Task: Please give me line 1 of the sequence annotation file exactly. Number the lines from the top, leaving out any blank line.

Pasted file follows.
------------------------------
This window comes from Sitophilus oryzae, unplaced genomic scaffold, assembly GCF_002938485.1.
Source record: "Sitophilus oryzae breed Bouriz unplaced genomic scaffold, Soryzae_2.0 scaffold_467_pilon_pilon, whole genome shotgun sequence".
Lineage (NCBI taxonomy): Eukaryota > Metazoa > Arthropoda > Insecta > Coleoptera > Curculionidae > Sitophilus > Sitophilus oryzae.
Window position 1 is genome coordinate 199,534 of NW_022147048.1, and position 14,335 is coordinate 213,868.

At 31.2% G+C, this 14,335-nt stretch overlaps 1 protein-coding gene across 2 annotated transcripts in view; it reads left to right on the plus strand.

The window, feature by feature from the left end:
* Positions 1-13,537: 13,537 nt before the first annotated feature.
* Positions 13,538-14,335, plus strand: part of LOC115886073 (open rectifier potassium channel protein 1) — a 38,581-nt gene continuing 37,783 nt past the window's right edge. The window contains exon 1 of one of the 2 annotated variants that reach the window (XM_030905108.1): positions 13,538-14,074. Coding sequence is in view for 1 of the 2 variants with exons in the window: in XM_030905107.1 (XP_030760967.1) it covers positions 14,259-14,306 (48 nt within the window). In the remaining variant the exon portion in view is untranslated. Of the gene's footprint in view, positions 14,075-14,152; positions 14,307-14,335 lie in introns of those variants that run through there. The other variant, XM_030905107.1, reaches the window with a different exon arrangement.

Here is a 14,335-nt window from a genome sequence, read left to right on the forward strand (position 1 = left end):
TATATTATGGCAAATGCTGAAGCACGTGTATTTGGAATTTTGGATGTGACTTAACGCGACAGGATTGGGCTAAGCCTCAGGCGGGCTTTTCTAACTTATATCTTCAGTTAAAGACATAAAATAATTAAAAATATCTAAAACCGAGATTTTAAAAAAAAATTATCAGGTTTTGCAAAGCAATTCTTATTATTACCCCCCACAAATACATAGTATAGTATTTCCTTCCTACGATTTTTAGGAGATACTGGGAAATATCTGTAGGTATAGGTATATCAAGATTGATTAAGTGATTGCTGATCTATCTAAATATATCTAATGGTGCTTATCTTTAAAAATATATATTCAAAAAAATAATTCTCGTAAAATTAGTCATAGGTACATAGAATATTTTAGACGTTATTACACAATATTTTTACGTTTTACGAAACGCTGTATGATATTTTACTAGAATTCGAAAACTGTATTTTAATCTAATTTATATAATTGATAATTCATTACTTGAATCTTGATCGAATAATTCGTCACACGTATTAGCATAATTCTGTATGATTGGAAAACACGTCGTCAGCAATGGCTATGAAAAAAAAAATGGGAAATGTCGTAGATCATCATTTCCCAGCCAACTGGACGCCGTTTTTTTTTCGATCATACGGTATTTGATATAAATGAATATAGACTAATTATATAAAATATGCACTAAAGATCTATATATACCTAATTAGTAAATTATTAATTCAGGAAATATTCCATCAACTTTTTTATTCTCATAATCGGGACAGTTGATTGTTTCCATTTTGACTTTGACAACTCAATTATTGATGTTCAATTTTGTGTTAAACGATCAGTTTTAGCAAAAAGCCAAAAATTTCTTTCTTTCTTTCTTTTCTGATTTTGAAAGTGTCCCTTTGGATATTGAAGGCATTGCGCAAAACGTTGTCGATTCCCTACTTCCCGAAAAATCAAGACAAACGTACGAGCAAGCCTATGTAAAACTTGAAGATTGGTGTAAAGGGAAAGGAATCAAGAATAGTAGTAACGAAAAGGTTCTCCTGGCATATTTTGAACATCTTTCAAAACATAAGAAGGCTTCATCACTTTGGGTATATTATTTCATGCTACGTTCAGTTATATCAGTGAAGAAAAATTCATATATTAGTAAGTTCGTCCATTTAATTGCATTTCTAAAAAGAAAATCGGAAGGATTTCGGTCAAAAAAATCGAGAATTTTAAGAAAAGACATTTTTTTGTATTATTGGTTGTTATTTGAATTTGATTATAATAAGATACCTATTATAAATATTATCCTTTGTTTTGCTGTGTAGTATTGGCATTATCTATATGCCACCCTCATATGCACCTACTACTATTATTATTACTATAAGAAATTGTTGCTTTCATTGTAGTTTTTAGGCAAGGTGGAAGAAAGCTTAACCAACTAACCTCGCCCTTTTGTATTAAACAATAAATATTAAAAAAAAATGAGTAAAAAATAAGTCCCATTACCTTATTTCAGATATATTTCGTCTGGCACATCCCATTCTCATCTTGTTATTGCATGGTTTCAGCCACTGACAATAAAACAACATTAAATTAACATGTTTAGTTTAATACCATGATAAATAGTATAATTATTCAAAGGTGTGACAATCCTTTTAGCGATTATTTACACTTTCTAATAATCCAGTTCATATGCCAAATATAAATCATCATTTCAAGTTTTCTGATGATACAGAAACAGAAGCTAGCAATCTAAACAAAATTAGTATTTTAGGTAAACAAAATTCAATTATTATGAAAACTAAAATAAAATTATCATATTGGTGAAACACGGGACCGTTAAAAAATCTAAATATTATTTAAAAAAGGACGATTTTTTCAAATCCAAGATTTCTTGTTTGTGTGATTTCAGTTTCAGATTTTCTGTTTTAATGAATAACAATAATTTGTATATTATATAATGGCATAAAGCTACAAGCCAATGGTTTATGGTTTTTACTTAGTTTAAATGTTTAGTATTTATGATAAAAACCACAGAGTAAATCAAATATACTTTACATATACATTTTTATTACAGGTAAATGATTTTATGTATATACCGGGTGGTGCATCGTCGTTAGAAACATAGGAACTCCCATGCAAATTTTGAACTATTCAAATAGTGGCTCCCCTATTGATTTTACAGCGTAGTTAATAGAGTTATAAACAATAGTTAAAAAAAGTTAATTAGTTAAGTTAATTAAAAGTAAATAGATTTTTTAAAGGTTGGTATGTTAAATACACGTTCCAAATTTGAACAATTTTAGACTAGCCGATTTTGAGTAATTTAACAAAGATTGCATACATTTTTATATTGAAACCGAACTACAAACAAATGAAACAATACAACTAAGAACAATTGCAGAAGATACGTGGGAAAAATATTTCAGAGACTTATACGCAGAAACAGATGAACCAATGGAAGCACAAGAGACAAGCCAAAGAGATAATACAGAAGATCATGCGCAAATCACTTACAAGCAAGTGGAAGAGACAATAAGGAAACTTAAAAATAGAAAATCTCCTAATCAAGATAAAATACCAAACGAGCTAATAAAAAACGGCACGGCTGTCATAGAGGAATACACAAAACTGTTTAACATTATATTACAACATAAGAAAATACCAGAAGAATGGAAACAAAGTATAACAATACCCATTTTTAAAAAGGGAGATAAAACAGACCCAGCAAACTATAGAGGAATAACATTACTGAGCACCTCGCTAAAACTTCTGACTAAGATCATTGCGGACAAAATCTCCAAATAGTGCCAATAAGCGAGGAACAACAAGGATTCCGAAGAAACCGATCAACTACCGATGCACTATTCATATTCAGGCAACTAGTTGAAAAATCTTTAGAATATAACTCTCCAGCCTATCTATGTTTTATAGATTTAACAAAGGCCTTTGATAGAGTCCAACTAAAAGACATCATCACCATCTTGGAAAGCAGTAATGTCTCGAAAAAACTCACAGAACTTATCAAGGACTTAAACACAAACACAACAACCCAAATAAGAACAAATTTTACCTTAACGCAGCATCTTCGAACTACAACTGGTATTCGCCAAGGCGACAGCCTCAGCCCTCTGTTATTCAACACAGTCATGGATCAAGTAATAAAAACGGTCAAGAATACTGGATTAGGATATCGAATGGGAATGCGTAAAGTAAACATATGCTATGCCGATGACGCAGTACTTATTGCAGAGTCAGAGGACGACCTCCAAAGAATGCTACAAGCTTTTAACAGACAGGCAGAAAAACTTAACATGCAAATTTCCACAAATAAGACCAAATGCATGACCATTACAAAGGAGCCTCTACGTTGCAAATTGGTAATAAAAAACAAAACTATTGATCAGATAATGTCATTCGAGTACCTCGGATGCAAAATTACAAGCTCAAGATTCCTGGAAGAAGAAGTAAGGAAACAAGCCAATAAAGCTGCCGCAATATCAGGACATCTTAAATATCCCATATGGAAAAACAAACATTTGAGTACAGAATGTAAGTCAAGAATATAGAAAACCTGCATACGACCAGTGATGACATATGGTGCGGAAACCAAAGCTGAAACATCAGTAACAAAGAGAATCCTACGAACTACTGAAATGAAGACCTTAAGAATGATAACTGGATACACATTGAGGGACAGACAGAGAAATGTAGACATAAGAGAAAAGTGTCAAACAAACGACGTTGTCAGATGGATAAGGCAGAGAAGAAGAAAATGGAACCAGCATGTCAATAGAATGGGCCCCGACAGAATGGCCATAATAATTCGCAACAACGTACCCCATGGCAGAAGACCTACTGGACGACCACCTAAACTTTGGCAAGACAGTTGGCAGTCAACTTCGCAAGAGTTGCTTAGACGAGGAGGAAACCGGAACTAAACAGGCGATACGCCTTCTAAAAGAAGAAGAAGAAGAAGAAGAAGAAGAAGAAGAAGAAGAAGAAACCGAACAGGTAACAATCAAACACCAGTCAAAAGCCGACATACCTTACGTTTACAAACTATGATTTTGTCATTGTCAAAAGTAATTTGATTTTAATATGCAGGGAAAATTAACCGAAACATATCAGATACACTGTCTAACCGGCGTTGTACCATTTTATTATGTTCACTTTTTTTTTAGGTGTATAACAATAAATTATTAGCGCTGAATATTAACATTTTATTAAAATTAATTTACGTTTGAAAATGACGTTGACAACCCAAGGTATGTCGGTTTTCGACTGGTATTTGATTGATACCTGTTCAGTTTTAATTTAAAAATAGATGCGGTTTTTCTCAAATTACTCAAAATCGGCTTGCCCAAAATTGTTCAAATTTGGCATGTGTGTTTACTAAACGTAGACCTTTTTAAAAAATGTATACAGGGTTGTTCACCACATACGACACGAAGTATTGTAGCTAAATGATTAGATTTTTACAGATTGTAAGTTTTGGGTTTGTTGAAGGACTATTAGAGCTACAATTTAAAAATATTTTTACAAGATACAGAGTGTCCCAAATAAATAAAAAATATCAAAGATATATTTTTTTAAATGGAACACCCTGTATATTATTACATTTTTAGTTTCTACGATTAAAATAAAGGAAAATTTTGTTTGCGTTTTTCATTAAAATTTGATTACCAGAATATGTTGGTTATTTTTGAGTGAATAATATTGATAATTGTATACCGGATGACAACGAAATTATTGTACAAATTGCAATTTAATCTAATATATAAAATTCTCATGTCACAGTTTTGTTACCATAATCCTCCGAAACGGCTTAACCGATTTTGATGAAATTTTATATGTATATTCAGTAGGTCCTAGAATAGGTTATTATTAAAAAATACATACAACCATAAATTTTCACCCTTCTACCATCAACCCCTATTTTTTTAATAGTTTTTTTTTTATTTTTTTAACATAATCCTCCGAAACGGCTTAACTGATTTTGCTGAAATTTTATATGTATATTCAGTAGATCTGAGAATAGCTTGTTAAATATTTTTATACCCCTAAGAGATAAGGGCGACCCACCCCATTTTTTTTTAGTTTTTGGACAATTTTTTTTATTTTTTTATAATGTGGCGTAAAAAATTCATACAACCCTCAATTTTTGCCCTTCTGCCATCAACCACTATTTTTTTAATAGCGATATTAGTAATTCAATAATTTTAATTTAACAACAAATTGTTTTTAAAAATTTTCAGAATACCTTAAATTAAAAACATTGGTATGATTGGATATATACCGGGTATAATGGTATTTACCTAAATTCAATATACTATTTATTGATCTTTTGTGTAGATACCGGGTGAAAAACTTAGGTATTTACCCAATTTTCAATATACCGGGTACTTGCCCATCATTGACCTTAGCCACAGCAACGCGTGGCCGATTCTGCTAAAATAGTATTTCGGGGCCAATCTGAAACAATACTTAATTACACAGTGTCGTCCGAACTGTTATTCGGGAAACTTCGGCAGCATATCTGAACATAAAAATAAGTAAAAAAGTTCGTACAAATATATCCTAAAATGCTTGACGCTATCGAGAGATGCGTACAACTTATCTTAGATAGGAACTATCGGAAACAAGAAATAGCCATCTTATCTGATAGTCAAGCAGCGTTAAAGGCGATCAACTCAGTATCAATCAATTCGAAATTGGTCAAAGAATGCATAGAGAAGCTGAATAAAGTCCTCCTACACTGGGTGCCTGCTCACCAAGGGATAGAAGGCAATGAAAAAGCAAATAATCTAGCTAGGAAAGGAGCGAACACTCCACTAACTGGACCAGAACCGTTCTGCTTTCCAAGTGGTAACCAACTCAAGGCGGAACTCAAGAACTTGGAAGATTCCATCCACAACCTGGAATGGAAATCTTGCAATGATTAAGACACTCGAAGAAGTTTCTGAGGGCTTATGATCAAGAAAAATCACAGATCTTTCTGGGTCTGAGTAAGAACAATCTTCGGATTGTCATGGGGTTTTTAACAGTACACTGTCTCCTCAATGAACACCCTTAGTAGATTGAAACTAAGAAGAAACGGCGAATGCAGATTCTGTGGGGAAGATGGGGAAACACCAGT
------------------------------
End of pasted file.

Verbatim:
This window comes from Sitophilus oryzae, unplaced genomic scaffold, assembly GCF_002938485.1.